What is the single greatest challenge in tackling a new piece of writing?

The biggest and probably the most important hurdle is in the storytelling – it’s as simple, and as difficult, as that.

It’s too easy to write a collection of scenes or snippets, but where is the metaphor that will give significance to our work?

Metaphor and theme may seem like advanced topics but they are the bones of the story, and I explore them in this episode of the Writing Talk Podcast.

I hope that you enjoy the podcast, and if you do, please tell your writer friends, e.g. you might like to share it in any writing groups you’re a member of. Thank you.

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Writing Talk Podcast Show Notes

  • We’re not looking for literary criticism here – in-depth analysis would be wasted effort.
  • The true theme of a piece often emerges after the act of writing.
  • What we are looking for is a sense of significance – why should we read your piece? What value will it add to our lives? How satisfying will it be as a reading experience?
  • Pull your work touch our lives in some way, or will it be just bubblegum for the eyes?
  • Don’t overthink it. You are probably excited about writing this story for some personal reason of your own. What is it about the story that is grabbing your attention?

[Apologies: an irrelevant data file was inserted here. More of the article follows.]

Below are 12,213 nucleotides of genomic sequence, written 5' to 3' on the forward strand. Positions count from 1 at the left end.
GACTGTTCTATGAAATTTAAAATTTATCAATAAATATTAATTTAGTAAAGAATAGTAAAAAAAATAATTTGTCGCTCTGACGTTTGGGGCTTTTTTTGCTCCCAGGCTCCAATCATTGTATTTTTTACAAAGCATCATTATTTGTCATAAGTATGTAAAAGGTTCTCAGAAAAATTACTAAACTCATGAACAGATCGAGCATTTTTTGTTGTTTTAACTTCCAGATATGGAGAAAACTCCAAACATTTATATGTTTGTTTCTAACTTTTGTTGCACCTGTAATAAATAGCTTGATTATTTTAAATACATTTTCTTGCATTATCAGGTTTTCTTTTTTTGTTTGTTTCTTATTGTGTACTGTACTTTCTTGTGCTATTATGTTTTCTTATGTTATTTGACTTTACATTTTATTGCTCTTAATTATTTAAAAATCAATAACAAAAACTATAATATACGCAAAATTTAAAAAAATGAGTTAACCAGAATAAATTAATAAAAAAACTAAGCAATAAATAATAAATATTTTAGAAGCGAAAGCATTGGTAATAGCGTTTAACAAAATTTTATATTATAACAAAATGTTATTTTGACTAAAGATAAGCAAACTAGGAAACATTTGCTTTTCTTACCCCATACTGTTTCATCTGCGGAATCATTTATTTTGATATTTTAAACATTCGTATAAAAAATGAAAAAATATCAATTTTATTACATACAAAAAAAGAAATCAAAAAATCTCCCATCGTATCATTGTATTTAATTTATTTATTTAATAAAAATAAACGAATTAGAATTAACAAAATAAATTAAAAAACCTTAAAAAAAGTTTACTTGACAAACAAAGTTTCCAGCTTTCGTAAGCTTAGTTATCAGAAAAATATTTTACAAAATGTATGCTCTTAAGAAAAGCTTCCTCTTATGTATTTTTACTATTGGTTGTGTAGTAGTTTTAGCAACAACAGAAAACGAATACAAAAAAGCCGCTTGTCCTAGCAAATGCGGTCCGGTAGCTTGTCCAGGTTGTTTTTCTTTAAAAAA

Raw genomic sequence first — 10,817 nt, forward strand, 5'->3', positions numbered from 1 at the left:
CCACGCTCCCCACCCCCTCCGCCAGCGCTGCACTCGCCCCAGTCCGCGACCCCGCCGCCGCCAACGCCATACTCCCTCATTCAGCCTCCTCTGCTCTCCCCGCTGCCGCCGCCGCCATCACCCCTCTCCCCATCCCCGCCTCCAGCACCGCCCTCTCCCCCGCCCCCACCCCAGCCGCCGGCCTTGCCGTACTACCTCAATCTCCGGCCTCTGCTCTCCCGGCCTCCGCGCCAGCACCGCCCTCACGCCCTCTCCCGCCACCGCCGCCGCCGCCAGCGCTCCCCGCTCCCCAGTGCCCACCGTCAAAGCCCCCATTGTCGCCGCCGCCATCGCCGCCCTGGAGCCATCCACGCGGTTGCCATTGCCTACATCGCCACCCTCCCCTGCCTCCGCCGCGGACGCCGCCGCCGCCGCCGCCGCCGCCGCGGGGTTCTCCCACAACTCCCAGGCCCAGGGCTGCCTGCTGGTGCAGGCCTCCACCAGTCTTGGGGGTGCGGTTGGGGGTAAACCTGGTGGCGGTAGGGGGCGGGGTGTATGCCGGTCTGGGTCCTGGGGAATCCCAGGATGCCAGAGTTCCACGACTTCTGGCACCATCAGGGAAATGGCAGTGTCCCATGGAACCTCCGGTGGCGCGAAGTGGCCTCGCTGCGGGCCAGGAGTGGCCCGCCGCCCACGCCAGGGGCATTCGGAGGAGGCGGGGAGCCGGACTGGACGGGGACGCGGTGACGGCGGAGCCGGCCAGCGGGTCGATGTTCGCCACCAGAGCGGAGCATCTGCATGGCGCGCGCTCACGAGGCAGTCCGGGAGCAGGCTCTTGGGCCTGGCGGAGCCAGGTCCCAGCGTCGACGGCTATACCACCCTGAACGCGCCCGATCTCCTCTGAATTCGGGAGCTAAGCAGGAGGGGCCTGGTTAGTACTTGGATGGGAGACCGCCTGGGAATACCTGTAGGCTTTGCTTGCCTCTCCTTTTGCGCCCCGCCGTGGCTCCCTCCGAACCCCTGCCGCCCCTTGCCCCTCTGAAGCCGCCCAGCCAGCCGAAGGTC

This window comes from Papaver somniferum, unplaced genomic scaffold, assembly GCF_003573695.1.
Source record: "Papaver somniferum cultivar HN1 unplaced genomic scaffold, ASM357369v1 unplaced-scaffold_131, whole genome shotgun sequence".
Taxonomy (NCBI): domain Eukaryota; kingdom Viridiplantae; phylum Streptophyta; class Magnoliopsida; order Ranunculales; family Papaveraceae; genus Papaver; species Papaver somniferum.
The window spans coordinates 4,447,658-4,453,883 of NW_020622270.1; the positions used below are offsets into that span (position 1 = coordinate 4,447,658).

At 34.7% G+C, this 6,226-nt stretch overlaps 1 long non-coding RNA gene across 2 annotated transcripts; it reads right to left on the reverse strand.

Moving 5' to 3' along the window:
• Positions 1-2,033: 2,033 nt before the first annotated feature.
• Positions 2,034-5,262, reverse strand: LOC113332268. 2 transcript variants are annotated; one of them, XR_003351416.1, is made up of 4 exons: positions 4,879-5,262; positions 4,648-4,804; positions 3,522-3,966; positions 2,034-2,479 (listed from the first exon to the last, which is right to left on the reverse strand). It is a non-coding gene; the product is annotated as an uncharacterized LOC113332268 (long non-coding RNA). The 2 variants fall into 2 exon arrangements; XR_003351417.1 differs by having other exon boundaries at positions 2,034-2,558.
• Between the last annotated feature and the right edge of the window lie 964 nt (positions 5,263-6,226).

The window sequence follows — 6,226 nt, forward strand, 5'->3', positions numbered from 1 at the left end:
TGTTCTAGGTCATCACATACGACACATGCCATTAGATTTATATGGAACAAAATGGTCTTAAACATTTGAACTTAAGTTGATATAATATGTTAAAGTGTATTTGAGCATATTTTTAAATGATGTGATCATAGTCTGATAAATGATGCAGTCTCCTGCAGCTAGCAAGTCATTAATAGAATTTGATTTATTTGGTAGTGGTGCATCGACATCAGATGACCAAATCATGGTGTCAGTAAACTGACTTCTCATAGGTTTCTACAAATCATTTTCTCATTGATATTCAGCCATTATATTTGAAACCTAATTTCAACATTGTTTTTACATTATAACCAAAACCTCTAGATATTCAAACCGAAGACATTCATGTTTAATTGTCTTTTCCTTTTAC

• Similarly, don’t be too heavy-handed in discussing your theme. Hint at it, but don’t continually bash us over the head with it.
  • Having some idea of the underlying significance of your piece right from the start, should help you to stay on track.

A quote from Ray Bradbury:

“Do you know why teachers use me? Because I speak in tongues. I write metaphors. Every one of my stories is a metaphor you can remember. The great religions are all metaphor. We appreciate things like Daniel and the lion’s den, and the Tower of Babel. People remember these metaphors because they are so vivid you can’t get free of them and that’s what kids like in school. They read about rocket ships and encounters in space, tales of dinosaurs. All my life I’ve been running through the fields and picking up bright objects. I turn one over and say, Yeah, there’s a story. And that’s what kids like. Today, my stories are in a thousand anthologies. And I’m in good company. The other writers are quite often dead people who wrote in metaphors: Edgar Allan Poe, Herman Melville, Washington Irving, Nathaniel Hawthorne. All these people wrote for children. They may have pretended not to, but they did.”

― Ray Bradbury (Source: https://www.goodreads.com/quotes/566251-do-you-know-why-teachers-use-me-because-i-speak)

Writing prompt

Write a piece of no more than 1000 words.

The theme is “missing” – take that any way you wish, e.g. one person longing for another, an object or person goes missing, a target or goal is missed.

Base the action around a single character. Invent your own or use a man called Scott who is 53 years old.

In the first couple of sentences bring in the character and hint at their lives and their past. You need a hook.

Develop the character through their actions.

End with some sort of climax or resolution.

Ask yourself where the metaphor/the story’s message lies. Where is its truth?

If you plan to use this piece, e.g. on your blog or in an anthology, rewrite it as necessary. Take your time. Cut and polish.

Post in your online space and comment here with a link – it’s a good idea to state if this is a first draft or a more polished piece. Please provide positive feedback for others.

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